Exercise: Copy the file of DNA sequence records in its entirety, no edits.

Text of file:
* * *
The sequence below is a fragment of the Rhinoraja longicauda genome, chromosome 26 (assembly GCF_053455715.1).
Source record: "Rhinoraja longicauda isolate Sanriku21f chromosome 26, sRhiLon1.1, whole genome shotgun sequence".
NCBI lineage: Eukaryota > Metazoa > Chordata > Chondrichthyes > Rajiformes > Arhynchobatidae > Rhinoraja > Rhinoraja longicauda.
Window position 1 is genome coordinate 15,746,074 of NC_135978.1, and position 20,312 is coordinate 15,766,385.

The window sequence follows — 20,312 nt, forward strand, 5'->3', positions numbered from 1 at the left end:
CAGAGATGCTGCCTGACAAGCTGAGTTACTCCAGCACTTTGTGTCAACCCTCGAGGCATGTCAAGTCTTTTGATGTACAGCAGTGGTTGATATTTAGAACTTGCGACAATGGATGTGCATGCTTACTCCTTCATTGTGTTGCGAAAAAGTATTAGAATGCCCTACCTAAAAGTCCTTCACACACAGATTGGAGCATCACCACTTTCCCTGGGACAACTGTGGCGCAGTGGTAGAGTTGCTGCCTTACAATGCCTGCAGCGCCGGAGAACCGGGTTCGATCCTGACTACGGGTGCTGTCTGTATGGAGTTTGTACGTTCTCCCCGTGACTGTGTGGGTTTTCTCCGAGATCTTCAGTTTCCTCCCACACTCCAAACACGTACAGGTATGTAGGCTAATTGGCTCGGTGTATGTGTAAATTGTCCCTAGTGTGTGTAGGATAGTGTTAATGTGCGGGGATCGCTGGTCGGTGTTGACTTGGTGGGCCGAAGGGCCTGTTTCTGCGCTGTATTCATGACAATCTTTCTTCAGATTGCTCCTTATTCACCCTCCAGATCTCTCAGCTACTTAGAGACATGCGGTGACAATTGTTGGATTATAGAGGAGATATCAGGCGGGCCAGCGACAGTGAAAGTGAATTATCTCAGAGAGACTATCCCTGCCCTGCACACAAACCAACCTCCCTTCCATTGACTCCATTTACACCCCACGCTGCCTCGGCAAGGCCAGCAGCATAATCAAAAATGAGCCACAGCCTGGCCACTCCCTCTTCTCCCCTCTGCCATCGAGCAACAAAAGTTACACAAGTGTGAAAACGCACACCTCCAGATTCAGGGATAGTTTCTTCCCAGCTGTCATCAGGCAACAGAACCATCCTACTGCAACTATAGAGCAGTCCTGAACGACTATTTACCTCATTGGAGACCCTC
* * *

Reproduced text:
The sequence below is a fragment of the Rhinoraja longicauda genome, chromosome 26 (assembly GCF_053455715.1).
Source record: "Rhinoraja longicauda isolate Sanriku21f chromosome 26, sRhiLon1.1, whole genome shotgun sequence".
NCBI lineage: Eukaryota > Metazoa > Chordata > Chondrichthyes > Rajiformes > Arhynchobatidae > Rhinoraja > Rhinoraja longicauda.
Window position 1 is genome coordinate 15,746,074 of NC_135978.1, and position 20,312 is coordinate 15,766,385.

The window sequence follows — 20,312 nt, forward strand, 5'->3', positions numbered from 1 at the left end:
CAGAGATGCTGCCTGACAAGCTGAGTTACTCCAGCACTTTGTGTCAACCCTCGAGGCATGTCAAGTCTTTTGATGTACAGCAGTGGTTGATATTTAGAACTTGCGACAATGGATGTGCATGCTTACTCCTTCATTGTGTTGCGAAAAAGTATTAGAATGCCCTACCTAAAAGTCCTTCACACACAGATTGGAGCATCACCACTTTCCCTGGGACAACTGTGGCGCAGTGGTAGAGTTGCTGCCTTACAATGCCTGCAGCGCCGGAGAACCGGGTTCGATCCTGACTACGGGTGCTGTCTGTATGGAGTTTGTACGTTCTCCCCGTGACTGTGTGGGTTTTCTCCGAGATCTTCAGTTTCCTCCCACACTCCAAACACGTACAGGTATGTAGGCTAATTGGCTCGGTGTATGTGTAAATTGTCCCTAGTGTGTGTAGGATAGTGTTAATGTGCGGGGATCGCTGGTCGGTGTTGACTTGGTGGGCCGAAGGGCCTGTTTCTGCGCTGTATTCATGACAATCTTTCTTCAGATTGCTCCTTATTCACCCTCCAGATCTCTCAGCTACTTAGAGACATGCGGTGACAATTGTTGGATTATAGAGGAGATATCAGGCGGGCCAGCGACAGTGAAAGTGAATTATCTCAGAGAGACTATCCCTGCCCTGCACACAAACCAACCTCCCTTCCATTGACTCCATTTACACCCCACGCTGCCTCGGCAAGGCCAGCAGCATAATCAAAAATGAGCCACAGCCTGGCCACTCCCTCTTCTCCCCTCTGCCATCGAGCAACAAAAGTTACACAAGTGTGAAAACGCACACCTCCAGATTCAGGGATAGTTTCTTCCCAGCTGTCATCAGGCAACAGAACCATCCTACTGCAACTATAGAGCAGTCCTGAACGACTATTTACCTCATTGGAGACCCTC